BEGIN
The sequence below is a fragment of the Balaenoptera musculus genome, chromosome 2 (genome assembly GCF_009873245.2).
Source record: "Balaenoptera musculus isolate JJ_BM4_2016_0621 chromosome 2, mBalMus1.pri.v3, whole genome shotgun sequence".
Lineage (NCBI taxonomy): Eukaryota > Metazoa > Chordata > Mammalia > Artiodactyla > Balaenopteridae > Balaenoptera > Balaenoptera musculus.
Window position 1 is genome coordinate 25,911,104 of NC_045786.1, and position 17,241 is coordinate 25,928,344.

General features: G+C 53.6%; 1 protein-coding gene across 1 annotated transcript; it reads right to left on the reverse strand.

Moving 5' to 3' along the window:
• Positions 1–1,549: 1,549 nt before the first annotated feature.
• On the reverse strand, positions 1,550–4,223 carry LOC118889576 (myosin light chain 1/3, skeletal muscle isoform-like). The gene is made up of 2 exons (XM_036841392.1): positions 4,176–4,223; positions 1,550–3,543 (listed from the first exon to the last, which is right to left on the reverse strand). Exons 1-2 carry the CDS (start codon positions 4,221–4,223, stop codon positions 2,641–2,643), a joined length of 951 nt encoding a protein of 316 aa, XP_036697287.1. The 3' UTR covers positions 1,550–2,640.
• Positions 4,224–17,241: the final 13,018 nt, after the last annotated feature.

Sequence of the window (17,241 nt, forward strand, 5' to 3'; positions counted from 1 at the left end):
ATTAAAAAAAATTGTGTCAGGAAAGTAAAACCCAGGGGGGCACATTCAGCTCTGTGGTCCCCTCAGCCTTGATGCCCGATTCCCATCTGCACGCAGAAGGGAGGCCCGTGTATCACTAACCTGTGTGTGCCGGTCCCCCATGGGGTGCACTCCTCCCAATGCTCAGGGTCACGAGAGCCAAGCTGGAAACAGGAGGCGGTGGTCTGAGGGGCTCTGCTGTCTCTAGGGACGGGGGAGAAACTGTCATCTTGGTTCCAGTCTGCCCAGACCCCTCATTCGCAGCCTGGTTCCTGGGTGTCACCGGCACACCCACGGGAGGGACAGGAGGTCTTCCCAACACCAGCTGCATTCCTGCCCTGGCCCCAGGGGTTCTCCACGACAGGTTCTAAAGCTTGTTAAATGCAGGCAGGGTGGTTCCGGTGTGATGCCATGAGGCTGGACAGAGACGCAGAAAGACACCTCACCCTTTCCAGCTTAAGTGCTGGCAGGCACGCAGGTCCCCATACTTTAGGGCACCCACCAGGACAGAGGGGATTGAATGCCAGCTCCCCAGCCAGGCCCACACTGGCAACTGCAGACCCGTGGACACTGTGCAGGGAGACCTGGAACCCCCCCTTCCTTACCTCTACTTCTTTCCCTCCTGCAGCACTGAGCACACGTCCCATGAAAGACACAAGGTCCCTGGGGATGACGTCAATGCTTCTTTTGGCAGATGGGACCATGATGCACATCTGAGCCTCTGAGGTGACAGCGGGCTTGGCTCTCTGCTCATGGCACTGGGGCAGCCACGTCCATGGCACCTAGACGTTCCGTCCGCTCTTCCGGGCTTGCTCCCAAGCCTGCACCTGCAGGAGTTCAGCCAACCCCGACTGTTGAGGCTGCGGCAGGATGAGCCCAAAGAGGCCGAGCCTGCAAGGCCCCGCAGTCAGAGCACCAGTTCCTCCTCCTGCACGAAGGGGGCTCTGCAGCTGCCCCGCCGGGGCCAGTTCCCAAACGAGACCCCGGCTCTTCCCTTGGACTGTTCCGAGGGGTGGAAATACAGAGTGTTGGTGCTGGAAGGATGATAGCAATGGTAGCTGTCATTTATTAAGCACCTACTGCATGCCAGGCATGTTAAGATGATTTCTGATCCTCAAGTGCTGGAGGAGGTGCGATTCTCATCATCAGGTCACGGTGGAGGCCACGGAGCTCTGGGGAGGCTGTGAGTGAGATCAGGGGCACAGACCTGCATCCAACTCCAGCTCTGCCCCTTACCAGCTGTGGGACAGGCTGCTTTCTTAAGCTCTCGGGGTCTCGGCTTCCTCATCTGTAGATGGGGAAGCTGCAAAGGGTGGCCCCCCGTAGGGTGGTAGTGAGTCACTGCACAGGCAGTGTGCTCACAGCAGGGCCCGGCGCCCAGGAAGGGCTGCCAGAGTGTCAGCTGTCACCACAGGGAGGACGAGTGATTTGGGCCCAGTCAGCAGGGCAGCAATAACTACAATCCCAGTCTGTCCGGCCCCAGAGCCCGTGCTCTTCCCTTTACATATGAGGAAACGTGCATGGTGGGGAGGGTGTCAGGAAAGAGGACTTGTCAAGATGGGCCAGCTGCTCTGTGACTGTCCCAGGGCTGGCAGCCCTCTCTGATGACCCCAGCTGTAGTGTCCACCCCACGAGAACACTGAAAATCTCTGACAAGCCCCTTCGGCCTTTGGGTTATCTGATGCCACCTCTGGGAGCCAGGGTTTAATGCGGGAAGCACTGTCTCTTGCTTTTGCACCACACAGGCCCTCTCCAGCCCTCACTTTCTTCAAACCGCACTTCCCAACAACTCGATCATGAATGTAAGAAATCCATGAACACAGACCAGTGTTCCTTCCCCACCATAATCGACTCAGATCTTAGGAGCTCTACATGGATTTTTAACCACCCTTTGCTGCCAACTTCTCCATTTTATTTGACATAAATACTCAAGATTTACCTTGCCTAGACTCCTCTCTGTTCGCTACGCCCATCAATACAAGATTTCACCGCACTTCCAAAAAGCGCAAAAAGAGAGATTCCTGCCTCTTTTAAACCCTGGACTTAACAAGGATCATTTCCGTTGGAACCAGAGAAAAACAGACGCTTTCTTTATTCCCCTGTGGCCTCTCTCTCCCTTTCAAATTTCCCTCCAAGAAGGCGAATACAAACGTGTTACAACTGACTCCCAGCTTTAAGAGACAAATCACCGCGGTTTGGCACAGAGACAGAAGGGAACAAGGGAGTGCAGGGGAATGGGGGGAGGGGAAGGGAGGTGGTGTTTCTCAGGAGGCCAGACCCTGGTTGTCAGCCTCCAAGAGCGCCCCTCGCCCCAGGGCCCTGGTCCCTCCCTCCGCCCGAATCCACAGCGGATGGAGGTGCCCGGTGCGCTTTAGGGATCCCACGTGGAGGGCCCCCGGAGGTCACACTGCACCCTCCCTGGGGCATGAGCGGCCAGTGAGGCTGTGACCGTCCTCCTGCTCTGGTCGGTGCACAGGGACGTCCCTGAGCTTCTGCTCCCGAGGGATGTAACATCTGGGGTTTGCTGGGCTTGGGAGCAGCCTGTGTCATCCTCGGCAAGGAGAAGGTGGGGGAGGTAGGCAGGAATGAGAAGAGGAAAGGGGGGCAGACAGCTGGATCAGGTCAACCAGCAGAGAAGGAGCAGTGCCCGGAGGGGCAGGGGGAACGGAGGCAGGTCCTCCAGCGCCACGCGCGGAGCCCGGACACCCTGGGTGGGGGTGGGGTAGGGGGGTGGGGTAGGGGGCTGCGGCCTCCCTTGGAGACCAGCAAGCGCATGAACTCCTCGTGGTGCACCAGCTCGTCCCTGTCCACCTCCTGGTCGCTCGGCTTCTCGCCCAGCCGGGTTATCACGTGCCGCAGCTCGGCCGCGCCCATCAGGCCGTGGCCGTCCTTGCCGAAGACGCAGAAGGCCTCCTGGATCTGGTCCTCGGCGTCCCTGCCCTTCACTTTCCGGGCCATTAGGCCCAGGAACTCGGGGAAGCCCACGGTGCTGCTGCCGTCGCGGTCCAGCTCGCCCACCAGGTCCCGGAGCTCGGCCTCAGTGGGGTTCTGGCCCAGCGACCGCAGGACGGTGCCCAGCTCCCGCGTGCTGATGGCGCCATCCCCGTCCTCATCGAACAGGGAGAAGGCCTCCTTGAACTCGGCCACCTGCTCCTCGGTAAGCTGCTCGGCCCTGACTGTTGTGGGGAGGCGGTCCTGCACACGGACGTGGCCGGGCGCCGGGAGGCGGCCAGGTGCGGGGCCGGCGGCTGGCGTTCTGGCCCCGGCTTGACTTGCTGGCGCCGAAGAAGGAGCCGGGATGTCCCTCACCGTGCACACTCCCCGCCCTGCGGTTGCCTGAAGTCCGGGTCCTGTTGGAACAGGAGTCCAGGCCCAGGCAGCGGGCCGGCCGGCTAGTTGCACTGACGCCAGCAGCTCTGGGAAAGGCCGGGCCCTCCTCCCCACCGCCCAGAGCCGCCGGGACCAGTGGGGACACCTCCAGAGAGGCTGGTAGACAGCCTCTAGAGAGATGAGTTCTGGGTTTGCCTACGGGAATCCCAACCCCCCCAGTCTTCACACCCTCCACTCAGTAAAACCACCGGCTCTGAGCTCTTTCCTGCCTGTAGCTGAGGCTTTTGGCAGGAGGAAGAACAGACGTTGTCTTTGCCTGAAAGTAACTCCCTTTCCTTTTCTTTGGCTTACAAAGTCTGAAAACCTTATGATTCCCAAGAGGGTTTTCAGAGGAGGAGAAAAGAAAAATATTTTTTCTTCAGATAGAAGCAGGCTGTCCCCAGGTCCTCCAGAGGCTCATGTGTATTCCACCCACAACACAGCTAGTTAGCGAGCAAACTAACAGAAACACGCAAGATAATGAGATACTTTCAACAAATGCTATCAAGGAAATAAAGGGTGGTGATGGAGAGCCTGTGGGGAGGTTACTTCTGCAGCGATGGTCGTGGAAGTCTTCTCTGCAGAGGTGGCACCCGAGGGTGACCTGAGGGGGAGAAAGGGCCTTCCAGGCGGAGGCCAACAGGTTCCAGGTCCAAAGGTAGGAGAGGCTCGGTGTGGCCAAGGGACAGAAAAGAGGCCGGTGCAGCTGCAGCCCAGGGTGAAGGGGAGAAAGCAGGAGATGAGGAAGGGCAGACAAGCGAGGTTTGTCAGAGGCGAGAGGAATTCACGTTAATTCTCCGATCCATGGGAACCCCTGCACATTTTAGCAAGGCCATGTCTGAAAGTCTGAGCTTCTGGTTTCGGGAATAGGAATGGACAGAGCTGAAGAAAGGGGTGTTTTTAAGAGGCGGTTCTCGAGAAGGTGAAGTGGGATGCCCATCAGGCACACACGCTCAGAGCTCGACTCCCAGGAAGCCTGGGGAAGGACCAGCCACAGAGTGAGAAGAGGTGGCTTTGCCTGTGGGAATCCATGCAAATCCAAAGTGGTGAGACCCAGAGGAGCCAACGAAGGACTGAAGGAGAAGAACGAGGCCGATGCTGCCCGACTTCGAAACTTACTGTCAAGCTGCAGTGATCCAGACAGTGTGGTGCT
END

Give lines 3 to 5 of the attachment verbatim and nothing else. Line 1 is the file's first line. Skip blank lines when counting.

Lineage (NCBI taxonomy): Eukaryota > Metazoa > Chordata > Mammalia > Artiodactyla > Balaenopteridae > Balaenoptera > Balaenoptera musculus.
Window position 1 is genome coordinate 25,911,104 of NC_045786.1, and position 17,241 is coordinate 25,928,344.

General features: G+C 53.6%; 1 protein-coding gene across 1 annotated transcript; it reads right to left on the reverse strand.